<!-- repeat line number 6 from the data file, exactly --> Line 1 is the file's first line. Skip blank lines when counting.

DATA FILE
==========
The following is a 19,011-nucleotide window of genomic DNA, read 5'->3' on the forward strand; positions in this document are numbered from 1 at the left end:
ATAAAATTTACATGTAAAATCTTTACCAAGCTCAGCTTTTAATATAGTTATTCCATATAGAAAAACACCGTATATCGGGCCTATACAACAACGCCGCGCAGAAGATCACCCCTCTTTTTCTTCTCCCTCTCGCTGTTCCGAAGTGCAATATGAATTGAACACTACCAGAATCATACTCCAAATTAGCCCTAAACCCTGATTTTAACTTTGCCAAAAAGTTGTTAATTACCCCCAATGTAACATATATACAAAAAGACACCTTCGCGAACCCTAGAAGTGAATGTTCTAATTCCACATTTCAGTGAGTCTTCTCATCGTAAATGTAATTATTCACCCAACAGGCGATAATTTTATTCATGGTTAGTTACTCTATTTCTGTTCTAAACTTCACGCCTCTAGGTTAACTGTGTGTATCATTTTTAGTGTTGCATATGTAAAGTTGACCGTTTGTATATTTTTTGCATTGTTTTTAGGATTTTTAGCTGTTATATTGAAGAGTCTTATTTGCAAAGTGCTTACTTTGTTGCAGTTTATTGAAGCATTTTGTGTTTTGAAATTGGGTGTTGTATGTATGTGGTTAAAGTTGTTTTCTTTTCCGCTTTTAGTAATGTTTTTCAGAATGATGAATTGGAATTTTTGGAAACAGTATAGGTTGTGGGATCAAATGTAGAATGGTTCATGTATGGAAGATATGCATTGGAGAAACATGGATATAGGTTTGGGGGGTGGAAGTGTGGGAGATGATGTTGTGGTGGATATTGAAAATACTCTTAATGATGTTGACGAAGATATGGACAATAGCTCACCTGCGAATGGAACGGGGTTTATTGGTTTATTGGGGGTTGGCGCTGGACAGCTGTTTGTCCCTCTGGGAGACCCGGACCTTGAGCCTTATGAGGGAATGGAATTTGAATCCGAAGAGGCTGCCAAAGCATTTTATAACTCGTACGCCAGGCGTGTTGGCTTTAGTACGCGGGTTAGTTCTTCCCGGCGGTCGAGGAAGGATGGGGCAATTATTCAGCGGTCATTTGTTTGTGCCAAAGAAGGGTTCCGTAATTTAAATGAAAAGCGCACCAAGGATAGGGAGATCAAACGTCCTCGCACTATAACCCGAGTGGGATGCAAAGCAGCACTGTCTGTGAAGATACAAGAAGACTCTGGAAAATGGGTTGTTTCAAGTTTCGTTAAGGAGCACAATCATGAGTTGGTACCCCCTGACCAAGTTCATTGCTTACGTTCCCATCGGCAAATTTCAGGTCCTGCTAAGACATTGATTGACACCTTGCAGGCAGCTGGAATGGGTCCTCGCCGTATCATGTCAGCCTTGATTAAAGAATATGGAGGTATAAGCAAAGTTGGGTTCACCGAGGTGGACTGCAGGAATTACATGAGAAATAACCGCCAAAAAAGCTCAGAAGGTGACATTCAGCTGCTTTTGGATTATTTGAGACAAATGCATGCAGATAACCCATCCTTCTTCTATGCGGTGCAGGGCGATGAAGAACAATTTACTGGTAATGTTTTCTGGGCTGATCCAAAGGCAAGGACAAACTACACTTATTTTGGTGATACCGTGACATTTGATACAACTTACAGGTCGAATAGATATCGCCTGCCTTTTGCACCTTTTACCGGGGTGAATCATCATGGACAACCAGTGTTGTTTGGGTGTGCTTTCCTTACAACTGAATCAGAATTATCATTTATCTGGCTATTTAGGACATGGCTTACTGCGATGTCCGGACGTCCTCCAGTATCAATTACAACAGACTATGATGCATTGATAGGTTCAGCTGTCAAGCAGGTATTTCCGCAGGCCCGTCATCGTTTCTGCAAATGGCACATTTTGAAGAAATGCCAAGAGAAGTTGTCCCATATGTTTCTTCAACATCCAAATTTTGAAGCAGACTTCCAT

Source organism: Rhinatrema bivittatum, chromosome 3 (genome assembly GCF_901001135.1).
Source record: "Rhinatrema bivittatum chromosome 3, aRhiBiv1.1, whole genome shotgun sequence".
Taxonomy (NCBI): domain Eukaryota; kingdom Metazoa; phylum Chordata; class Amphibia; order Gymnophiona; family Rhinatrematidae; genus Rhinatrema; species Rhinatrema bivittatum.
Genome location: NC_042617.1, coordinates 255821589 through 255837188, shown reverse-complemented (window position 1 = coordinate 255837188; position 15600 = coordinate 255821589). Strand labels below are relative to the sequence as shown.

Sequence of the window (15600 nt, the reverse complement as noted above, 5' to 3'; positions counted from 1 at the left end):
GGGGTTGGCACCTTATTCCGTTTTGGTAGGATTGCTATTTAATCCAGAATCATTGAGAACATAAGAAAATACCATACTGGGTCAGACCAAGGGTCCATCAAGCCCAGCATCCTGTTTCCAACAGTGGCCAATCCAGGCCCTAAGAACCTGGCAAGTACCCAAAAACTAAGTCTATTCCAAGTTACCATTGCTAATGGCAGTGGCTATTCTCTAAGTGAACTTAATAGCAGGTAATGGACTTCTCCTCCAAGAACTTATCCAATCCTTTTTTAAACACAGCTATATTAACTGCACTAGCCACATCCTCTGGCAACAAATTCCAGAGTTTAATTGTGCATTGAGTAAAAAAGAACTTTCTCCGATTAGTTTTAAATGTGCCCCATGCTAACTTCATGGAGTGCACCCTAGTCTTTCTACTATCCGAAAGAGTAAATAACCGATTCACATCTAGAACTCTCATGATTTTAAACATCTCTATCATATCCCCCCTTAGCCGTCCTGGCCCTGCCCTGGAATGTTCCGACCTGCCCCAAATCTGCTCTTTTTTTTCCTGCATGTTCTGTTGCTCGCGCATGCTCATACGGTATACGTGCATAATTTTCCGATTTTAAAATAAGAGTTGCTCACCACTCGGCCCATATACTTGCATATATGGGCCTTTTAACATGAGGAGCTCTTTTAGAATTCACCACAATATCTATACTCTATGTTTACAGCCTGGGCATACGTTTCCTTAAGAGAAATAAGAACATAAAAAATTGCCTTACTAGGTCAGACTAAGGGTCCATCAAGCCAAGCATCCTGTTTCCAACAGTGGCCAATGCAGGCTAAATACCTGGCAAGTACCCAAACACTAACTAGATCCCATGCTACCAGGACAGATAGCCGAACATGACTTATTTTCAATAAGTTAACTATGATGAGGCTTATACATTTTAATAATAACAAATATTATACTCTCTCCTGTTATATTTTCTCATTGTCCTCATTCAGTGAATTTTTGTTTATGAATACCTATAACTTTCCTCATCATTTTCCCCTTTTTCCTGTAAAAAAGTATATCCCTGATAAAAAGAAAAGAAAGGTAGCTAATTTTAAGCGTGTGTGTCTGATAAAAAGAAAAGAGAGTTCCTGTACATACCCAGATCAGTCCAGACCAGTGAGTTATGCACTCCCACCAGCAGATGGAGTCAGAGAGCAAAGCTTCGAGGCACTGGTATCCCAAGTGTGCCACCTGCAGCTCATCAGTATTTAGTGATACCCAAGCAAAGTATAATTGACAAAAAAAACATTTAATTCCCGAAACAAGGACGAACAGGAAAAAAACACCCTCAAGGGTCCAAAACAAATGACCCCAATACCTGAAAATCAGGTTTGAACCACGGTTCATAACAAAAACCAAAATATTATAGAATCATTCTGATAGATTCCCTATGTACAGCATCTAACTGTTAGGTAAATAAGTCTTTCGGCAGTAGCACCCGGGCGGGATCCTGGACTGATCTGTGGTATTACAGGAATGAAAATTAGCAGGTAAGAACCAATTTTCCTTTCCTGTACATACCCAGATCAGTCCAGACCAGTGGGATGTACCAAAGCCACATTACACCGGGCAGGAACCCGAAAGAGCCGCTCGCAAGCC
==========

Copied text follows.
Genome location: NC_042617.1, coordinates 255821589 through 255837188, shown reverse-complemented (window position 1 = coordinate 255837188; position 15600 = coordinate 255821589). Strand labels below are relative to the sequence as shown.